And AUGs is better.
AUGs this year had 8 teams in Division 1 and around 20 teams in Division 2. Teams started their training in May for this October tournament. Some used regional university tournaments as preparation for their representative team, some sent less experienced players, using it as a development opportunity. I coached Monash at Southern Uni Games and we had a very rigorous campaign: tryouts, weekly trainings, voting for captaincy, defensive match ups carefully assigned, even the team requesting extra training sessions.
The competition at AUGs followed on from this.
|Monash vs UWA in the semis. Again. Photo from Jared.|
In comparison, can you name a notable trend for Mixed Nationals clubs? Can you even remember who won two years ago?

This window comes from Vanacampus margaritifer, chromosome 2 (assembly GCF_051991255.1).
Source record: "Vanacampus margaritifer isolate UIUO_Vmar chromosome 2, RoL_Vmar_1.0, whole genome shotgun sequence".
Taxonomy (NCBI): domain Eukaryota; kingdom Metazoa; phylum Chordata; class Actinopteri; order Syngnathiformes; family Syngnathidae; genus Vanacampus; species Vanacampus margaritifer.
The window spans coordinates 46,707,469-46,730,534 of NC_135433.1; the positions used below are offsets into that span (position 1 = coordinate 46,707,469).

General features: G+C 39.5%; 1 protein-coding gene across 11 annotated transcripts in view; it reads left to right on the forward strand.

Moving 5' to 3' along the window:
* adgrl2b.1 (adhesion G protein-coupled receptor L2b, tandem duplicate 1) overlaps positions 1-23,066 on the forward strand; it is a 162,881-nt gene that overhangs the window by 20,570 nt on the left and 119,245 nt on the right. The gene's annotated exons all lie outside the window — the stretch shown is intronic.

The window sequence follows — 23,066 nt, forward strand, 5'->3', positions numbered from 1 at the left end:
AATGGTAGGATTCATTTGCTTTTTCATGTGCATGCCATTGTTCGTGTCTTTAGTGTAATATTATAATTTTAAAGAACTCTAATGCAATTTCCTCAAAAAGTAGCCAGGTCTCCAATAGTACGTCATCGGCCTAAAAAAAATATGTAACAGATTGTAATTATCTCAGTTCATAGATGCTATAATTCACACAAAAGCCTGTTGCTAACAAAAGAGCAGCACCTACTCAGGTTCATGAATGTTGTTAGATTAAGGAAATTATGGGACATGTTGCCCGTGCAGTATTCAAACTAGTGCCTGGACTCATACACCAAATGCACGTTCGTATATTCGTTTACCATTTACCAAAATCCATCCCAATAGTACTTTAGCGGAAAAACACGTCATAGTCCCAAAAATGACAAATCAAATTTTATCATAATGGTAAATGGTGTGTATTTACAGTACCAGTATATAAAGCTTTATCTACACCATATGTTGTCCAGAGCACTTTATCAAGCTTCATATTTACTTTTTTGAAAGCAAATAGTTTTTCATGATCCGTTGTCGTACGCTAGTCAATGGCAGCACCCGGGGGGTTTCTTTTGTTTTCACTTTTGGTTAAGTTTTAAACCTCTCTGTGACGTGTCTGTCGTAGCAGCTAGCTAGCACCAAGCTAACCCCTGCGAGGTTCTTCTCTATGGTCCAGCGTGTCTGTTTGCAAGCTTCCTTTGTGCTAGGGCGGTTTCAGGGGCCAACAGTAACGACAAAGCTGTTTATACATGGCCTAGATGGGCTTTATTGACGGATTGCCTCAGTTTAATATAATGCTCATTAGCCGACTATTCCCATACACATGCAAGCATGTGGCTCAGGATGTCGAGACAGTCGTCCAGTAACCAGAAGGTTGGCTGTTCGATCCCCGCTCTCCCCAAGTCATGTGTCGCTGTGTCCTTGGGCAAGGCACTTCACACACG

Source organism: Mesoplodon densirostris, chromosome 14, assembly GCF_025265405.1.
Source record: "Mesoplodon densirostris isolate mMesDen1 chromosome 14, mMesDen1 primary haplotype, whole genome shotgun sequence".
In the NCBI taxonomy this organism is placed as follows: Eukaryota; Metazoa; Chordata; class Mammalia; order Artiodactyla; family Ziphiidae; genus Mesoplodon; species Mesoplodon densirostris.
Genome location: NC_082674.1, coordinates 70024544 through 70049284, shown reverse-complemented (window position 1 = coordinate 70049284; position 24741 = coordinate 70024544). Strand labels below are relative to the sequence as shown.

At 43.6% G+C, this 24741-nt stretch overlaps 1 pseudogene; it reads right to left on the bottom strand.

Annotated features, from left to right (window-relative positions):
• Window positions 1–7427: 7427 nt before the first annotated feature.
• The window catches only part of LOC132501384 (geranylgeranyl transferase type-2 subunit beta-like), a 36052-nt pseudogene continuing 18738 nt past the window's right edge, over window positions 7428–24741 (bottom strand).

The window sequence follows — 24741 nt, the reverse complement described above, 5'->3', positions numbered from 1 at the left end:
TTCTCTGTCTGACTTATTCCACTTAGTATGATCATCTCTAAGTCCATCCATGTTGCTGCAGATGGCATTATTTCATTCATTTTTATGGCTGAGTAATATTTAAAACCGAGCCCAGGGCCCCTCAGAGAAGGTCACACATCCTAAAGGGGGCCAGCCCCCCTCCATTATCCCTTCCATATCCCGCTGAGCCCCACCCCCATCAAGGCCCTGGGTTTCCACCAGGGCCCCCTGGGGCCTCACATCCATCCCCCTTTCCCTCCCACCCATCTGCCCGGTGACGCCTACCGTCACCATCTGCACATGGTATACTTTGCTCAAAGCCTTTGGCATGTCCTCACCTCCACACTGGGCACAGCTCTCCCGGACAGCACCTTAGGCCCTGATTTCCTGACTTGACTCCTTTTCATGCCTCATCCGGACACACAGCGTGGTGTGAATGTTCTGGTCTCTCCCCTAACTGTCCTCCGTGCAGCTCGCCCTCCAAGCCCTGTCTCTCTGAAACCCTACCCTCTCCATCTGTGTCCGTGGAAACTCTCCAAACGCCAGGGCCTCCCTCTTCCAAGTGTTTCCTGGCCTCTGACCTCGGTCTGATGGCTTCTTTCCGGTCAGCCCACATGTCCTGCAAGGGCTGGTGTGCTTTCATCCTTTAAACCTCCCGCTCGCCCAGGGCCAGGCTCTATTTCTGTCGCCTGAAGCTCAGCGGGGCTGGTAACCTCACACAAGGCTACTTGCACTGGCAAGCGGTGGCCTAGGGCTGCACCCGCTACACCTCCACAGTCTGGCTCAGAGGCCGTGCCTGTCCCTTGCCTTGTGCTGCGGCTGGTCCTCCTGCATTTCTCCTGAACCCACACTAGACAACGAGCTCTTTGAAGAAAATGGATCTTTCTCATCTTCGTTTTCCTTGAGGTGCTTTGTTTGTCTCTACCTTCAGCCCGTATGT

|The 2013 Mixed Nationals final|
Almost every Division 1 AUG team had a coach this year.
In comparison, most Mixed Nationals teams don't have an ongoing identity. If a collection of friends from different regions can put a team together, some of them meeting each other on Day 1 of the tournament, and win gold easily, the value of winning the title is less than at AUGs. The fluctuating landscape of mixed clubs means none of the mixed teams that competed at WUCC2010 will attend WUCC2014, or even exist this year. Ongoing club names like Friskee, Cabs are Here, Funny Duck, Townsvillains and FEAR are a little more common, but are still in the minority.
And this is fine. It makes Mixed Nationals a more relaxed tournament, a fun-loving experience, a break from the intensity of the men's and women's seasons. Players get to play with their friends who they wouldn't normally play with. These are valuable attributes.
But it makes AUGs better than Mixed Nationals, despite there being more talent at Mixed Nationals. There is more competition, more development of players and clubs, more consistency in attendance by teams. And there is more satisfaction in winning a hard fought, fair game at AUGs.
This is the status quo for Australian mixed ultimate.